Campus: CSU Los Angeles -- February 01, 2002
Cal State L.A.'s Chemistry Professor Receives Teacher-Scholar Award
Cal State L.A.'s associate professor of Chemistry Feimeng Zhou (Temple
City resident) received a $60,000 Henry Dreyfus Teacher-Scholar Award
for his project, "DNA Sensing and Protein Metal-Electron Transfer
at the Metal-Solution Interface."
In an award letter addressed to Professor Zhou, it states: "The Henry
Dreyfus Teacher-Scholar Award places you among a select group of scientists.
Not only have you displayed continuing dedication to education of undergraduates,
but you have also demonstrated outstanding scientific accomplishments.
The award is presented to you in acknowledgement of both these aspects
of advancing the chemical sciences and in the expectation that you will
continue to be a leader in the research and non-research components of
Zhou, who holds a Ph.D. from University of Texas at Austin, specializes
in instrumental analysis and quantitative analysis. He has been a faculty
member at Cal State L.A. since 1997.
The Camille and Henry Dreyfus Teacher-Scholar Awards Program was established
by the Camille and Henry Dreyfus Foundation to strengthen the teaching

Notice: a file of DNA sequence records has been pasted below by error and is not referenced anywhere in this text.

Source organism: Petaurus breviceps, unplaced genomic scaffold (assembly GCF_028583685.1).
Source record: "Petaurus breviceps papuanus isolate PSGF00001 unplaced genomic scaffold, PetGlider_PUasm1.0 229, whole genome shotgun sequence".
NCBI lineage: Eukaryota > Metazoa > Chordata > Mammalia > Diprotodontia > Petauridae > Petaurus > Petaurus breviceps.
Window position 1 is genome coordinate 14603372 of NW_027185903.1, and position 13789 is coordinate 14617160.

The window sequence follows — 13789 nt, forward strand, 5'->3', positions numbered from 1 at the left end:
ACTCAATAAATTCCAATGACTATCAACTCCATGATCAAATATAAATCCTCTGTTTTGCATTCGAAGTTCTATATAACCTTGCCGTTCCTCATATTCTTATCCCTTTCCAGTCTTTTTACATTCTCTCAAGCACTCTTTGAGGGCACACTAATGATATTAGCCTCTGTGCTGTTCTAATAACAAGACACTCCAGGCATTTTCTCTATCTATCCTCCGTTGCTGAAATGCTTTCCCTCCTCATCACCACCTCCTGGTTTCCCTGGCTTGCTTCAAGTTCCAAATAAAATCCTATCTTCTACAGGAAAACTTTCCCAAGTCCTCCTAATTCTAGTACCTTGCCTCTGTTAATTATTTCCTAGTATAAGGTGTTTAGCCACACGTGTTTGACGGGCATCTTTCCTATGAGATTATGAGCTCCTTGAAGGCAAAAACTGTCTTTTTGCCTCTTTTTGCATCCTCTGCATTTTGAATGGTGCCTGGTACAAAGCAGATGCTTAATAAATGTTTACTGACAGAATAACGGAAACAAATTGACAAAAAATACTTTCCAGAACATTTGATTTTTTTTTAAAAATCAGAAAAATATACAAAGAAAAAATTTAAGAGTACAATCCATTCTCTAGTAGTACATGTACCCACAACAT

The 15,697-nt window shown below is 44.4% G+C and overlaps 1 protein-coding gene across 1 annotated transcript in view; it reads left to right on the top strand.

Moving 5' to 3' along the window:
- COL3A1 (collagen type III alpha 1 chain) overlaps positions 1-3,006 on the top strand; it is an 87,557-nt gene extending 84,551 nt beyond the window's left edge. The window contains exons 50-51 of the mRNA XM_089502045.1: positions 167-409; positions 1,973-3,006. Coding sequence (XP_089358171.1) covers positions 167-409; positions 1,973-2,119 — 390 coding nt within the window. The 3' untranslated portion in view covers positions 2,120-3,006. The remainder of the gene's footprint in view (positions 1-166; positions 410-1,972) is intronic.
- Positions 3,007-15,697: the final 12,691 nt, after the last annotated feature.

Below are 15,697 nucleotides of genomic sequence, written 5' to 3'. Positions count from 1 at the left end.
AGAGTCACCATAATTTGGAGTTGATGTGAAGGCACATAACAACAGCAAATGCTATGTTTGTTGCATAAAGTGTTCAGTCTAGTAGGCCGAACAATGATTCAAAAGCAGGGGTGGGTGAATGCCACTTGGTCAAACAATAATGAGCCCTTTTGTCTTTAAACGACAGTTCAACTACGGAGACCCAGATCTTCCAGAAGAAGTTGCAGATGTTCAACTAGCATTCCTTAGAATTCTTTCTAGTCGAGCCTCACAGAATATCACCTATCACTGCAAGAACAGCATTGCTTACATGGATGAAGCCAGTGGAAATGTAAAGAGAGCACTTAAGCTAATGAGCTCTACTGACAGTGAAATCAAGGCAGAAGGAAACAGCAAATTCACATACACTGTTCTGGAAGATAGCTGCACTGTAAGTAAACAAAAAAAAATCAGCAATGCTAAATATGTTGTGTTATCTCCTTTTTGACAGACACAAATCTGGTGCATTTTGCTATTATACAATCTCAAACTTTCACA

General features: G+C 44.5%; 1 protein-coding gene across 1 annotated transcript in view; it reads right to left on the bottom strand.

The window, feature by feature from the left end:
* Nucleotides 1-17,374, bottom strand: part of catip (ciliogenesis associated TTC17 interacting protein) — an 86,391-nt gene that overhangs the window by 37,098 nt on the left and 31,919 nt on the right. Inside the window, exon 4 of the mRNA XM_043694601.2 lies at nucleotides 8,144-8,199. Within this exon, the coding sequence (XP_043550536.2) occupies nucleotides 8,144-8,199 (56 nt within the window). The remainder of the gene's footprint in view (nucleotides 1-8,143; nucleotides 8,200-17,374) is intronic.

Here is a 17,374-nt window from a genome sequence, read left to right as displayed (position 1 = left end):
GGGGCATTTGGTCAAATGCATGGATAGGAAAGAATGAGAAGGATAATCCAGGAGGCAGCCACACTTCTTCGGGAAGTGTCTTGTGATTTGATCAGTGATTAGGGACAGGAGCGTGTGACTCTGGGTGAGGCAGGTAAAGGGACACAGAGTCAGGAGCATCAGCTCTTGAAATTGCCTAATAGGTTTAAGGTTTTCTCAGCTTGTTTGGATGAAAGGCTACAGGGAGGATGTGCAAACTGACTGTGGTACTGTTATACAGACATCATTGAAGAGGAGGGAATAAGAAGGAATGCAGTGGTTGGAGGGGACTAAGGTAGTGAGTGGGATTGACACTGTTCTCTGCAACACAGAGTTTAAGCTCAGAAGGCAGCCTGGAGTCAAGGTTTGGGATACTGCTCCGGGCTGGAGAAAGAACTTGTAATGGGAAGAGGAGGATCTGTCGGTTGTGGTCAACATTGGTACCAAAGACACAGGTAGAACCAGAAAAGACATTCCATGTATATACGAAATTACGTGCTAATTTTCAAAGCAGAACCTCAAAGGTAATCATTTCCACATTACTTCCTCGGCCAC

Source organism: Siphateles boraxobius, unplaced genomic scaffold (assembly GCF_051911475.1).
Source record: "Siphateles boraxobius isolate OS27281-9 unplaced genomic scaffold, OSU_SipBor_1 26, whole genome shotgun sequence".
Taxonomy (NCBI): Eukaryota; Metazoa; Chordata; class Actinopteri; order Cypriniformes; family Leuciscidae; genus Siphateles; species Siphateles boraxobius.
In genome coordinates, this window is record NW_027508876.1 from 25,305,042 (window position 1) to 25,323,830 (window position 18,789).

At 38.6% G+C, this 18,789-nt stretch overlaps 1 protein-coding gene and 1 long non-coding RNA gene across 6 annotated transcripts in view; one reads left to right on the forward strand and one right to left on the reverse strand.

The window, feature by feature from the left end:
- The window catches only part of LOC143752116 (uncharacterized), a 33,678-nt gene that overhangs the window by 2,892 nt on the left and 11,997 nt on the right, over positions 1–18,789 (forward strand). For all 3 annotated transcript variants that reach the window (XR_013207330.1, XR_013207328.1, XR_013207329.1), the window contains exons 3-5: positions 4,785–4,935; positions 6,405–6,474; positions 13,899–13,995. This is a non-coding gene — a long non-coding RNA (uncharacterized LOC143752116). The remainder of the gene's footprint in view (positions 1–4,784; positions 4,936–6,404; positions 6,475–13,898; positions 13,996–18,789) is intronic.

and research careers of talented young faculty in the chemical sciences.
Criteria for selection included a commitment to education and an independent
body of scholarship that signaled the promise of continuing outstanding
contributions to both research and teaching. The Henry Dreyfus Teacher-Scholar
Awards Program, specifically, stresses teaching, mentorship, and the nominees'
accomplishments in research and teaching, primarily with undergraduates.
Research Project Description
DNA microarray technology is having a significant impact on genomics,
drug discovery, and toxicological research. In the project, various chemical
schemes for fabricating DNA films onto metal surfaces and glass slides
have been explored. Surfaces covered with various DNA molecules have been
systematically characterized by a variety of analytical and surface analysis
tools. The objective of this research is to understand the relationship
between surface parameters (e.g., the surface density and orientation
of the immobilized DNA molecules, sizes of the DNA molecules analyzed,
and properties of the underlying solid substrates) with the ultimate DNA
sensor or microarray performances.
The incorporation of metals such as zinc or copper confers steric possibilities,
catalytic activity, or redox properties to the acceptor metalloproteins
to control important biological processes as varied as gene expression,
respiration, and acid/base balance. It has been hypothesized that the
thiolate clusters that coordinate the metals in metallothioneins (MTs)
may render the molecule redox characteristics and can modulate the metal
transfer between MT and a biological substrate. The research group is
testing this hypothesis and to quantify the amount of metal release using
several advanced analytical instruments. Results from this research should
help elucidate the role of MTs in heavy metal detoxification and regulation
of essential metals in cellular environments.